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Ukraine

Euro 2012: The 'Controversial Edition' Kicks Off

Worldcrunch

BBC NEWS (United-Kingdom), RMC (France), LA STAMPA (Italy)

Although the 14th European Soccer Championship is only just kicking off in the Ukraine and Poland, it has been the topic of headlines for many weeks now. The two countries hosting the competition are at the center of multiple controversies:

*There is a culture of hooliganism and racism among Polish and Ukrainian soccer fans. BBC One recently broadcasted an edifying documentary film entitled Euro 2012 – Stadiums of Hate. Journalist Chris Rogers spent a month in the two host countries, studying the behavior of local soccer fans. The result is particularly shocking: in the Ukraine we witness 2000 people in a stadium making Nazi salutes and attacking two Indian men - who were supporting the same team as them. In Poland, Nazi symbols are also very common in stadiums. This racist and anti-Semitic behavior was confirmed when the Netherlands team arrived in Krakow on Wednesday. The team was welcomed with "monkey noises," French website Francetv revealed. The players didn't react, and continued training on the other side of the field.

*Another topic of contention is the Yulia Tymoshenko case. The Former Ukrainian Prime Minister is currently in jail after being convicted of corruption - on charges many believe were trumped up after she accused the Ukrainian president of rigging elections. Many political leaders said they would boycott the soccer championship to protest against Tymoshenko's imprisonment. After a similar announcement by German Chancellor Angela Merkel, both French President François Hollande and British Foreign Minister William Hague have announced their decision to boycott the Euro 2012, French sport radio station RMC reports.

Aside from the troubles of the two host countries, other teams are also facing controversy. The Italian team is at the center of a huge game fixing scandal. It should be noted though, that after similar scandals in 1980 and 2000, Italy made it through the final phase of the European Championships, and won 1982 and 2006 World Cups. On a much more noble note, the team took time to visit the former Nazi concentration camp of Auschwitz in Poland before beginning the competition, La Stampa reported (see video below):

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Society

In Northern Kenya, Where Climate Change Is Measured In Starving Children

The worst drought in 40 years, which has deepened from the effects of climate change, is hitting the young the hardest around the Horn of Africa. A close-up look at the victims, and attempts to save lives and limit lasting effects on an already fragile region in Kenya.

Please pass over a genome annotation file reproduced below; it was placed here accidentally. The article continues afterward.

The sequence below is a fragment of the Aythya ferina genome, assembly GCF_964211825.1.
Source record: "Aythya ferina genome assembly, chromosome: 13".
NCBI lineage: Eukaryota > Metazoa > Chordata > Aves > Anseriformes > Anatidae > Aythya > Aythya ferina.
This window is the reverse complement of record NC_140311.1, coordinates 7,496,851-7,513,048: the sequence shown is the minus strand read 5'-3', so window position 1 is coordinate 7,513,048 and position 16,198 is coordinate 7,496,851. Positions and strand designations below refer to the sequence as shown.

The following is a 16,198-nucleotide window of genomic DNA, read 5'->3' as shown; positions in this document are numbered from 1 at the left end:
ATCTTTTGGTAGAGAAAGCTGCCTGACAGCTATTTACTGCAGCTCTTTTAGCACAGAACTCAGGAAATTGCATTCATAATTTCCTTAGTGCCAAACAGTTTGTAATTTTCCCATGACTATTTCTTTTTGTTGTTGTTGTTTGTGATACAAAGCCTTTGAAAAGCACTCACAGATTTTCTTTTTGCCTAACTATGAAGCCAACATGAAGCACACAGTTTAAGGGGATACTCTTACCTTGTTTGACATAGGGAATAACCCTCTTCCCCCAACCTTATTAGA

Photo of five mothers holding their malnourished children

At feeding time, nurses and aides encourage mothers to socialize their children and stimulate them to eat.

Georgina Gustin

KAKUMA — The words "Stabilization Ward" are painted in uneven black letters above the entrance, but everyone in this massive refugee camp in Kakuma, Kenya, calls it ya maziwa: The place of milk.

Rescue workers and doctors, mothers and fathers, have carried hundreds of starving children through the doors of this one-room hospital wing, which is sometimes so crowded that babies and toddlers have to share beds. A pediatric unit is only a few steps away, but malnourished children don’t go there. They need special care, and even that doesn’t always save them.

In an office of the International Rescue Committee nearby, Vincent Opinya sits behind a desk with figures on dry-erase boards and a map of the camp on the walls around him. “We’ve lost 45 children this year due to malnutrition,” he says, juggling emergencies, phone calls, and texts. “We’re seeing a significant increase in malnutrition cases as a result of the drought — the worst we’ve faced in 40 years.”

From January to June, the ward experienced an 800 percent rise in admissions of children under 5 who needed treatment for malnourishment — a surge that aid groups blame mostly on a climate change-fueled drought that has turned the region into a parched barren.

Opinya, the nutrition manager for the IRC here, has had to rattle off these statistics many times, but the reality of the numbers is starting to crack his professional armor. “It’s a very sad situation,” he says, wearily. And he believes it will only get worse. A third year of drought is likely on the way.

More children may die. But millions will survive malnutrition and hunger only to live through a compromised future, researchers say. The longer-term health effects of this drought — weakened immune systems, developmental problems — will persist for a generation or more, with consequences that will cascade into communities and societies for decades.

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